the story: O'Brien starts to suspect a massive conspiracy has been woven against him.
what it's all about: This has long been one of my favorite episodes of the whole franchise, on the basis of its cleverness alone. That and the fact that it's one of O'Brien's best episodes (which tend to be among the best of the franchise, too).
The whole thing is a mystery, and yes, you find out what's really going on at the end, and yes, it absolutely delivers, in a way that surpasses any other Star Trek mystery you could think of, because suddenly everything makes perfect sense without even needing to be explained at any great length. In the meantime, however, "Whispers" also functions as one of those quintessential O'Brien-is-having-a-hard-time episodes. You'd think, because he technically just had one of those (with Bashir) in the previous episode ("Armageddon Game"), the impact might be dulled. But this was a character who thrived on having miserable experiences (there's another near the end of the season!).
At heart, O'Brien was one of the most relatable characters in the franchise, which is why this sort of thing was so easy to pull off. It's not so hard to imagine things going wrong in your life, is it? O'Brien was known for being humble (eventually retconned to be one of the few crewmen, which is to say he enlisted Starfleet, to be regularly featured, which is why in Deep Space Nine he's referred to as "Chief" rather than by rank).
So anyway, for the majority of this episode he's faced with, yes, a massive conspiracy that just seems to get deeper and deeper, so that he can't even trust his own wife Keiko. The clever thing about this is that it may be the first time in the season Sisko is portrayed in a way that truly flatters him. There were moments when even Picard was less than fair, at least apparently, to his crew, when otherwise he was presented as the consummate professional. But here's Sisko being the most professional of anyone aboard the station, not only as he should be, but in a way that is totally in-character for him, certainly as he was originally depicted, someone who came to the station just to do a job, who has yet to find a real reason to care, but who nonetheless performs his duties impeccably and with remarkable compassion. The same goes with O'Brien in this case, even though O'Brien eventually sees through it. (In a lot of ways, Sisko's first few seasons saw him behave in exactly the way management in the real world was to start performing thanks extensive corporate training, although never as well as he did, but then Sisko had the benefit of being a fictional character.)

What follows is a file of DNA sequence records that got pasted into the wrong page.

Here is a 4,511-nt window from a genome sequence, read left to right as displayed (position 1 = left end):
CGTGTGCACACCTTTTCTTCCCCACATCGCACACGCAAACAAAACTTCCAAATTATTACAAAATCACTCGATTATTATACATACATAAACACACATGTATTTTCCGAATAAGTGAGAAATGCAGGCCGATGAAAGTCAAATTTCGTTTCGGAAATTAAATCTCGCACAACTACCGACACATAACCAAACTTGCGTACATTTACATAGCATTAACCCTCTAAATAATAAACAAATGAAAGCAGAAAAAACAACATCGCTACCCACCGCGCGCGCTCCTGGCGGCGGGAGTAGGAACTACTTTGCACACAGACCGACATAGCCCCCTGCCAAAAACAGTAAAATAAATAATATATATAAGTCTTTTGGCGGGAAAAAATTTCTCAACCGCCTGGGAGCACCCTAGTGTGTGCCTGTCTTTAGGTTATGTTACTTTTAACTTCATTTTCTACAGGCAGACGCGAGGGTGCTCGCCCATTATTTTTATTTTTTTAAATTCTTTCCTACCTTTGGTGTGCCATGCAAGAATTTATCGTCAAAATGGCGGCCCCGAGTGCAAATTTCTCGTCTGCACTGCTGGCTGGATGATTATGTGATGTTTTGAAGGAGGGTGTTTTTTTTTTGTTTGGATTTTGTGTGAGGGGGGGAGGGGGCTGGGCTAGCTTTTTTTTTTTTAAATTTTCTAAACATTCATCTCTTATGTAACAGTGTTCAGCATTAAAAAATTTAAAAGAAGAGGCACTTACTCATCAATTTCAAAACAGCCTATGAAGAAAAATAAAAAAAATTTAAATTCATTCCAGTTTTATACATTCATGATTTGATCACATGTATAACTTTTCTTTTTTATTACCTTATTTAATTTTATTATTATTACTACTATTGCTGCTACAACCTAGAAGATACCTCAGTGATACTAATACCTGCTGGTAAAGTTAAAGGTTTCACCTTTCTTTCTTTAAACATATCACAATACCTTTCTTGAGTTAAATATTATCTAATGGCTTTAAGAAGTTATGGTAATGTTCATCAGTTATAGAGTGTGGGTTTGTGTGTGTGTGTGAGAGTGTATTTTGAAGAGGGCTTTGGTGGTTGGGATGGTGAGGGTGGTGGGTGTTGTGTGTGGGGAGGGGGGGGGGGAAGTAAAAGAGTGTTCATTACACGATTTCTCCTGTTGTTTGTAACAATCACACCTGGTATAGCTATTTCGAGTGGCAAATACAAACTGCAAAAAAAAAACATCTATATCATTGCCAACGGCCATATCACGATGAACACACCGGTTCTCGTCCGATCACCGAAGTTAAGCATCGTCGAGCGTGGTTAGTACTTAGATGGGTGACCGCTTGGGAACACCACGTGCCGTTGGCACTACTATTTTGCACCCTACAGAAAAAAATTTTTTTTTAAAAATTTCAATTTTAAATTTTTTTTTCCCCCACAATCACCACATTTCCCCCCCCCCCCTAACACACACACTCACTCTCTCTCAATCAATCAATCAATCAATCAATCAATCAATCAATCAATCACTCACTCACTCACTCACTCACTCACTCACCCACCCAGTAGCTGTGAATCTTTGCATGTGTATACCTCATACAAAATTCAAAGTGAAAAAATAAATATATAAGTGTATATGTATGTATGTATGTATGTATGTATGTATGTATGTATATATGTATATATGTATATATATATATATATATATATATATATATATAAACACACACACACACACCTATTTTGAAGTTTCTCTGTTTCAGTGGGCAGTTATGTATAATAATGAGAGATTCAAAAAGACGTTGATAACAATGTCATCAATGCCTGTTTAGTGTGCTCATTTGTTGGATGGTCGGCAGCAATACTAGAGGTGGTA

I'd rank "Whispers" with the likes of Next Generation's "Conundrum," an unexpectedly stellar experience that seems to have nothing much to say, just excellent storytelling behind it, the kind of sci-fi Star Trek often aspires to but doesn't really nail as often as you'd think.
- franchise - Can easily be held up as exemplary of Star Trek storytelling.
- series - By exploring O'Brien's plight you get a window into the whole series.
- character - But this is certainly an O'Brien showcase.
- essential - A typically great one.
Rosalind Chao (Keiko)
Hana Hatae (Molly)